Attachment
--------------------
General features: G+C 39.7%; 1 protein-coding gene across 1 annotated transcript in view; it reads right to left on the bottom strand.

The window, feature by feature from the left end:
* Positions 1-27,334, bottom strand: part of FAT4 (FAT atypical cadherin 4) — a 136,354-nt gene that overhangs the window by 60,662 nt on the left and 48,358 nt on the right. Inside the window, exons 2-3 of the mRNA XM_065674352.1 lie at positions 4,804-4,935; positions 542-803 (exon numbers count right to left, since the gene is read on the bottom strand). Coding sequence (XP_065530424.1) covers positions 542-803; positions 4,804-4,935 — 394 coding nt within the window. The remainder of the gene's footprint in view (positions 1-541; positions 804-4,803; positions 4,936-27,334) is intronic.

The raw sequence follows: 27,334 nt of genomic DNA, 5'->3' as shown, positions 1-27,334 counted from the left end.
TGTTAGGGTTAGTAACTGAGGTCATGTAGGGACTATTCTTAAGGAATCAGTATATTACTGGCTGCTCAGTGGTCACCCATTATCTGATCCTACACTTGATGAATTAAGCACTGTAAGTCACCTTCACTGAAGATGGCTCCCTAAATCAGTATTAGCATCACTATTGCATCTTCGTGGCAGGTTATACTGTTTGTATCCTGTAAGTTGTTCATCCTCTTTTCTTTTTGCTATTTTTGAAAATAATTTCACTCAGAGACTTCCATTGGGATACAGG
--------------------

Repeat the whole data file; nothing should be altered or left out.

General features: G+C 39.7%; 1 protein-coding gene across 1 annotated transcript in view; it reads right to left on the bottom strand.

The window, feature by feature from the left end:
* Positions 1-27,334, bottom strand: part of FAT4 (FAT atypical cadherin 4) — a 136,354-nt gene that overhangs the window by 60,662 nt on the left and 48,358 nt on the right. Inside the window, exons 2-3 of the mRNA XM_065674352.1 lie at positions 4,804-4,935; positions 542-803 (exon numbers count right to left, since the gene is read on the bottom strand). Coding sequence (XP_065530424.1) covers positions 542-803; positions 4,804-4,935 — 394 coding nt within the window. The remainder of the gene's footprint in view (positions 1-541; positions 804-4,803; positions 4,936-27,334) is intronic.

The raw sequence follows: 27,334 nt of genomic DNA, 5'->3' as shown, positions 1-27,334 counted from the left end.
TGTTAGGGTTAGTAACTGAGGTCATGTAGGGACTATTCTTAAGGAATCAGTATATTACTGGCTGCTCAGTGGTCACCCATTATCTGATCCTACACTTGATGAATTAAGCACTGTAAGTCACCTTCACTGAAGATGGCTCCCTAAATCAGTATTAGCATCACTATTGCATCTTCGTGGCAGGTTATACTGTTTGTATCCTGTAAGTTGTTCATCCTCTTTTCTTTTTGCTATTTTTGAAAATAATTTCACTCAGAGACTTCCATTGGGATACAGG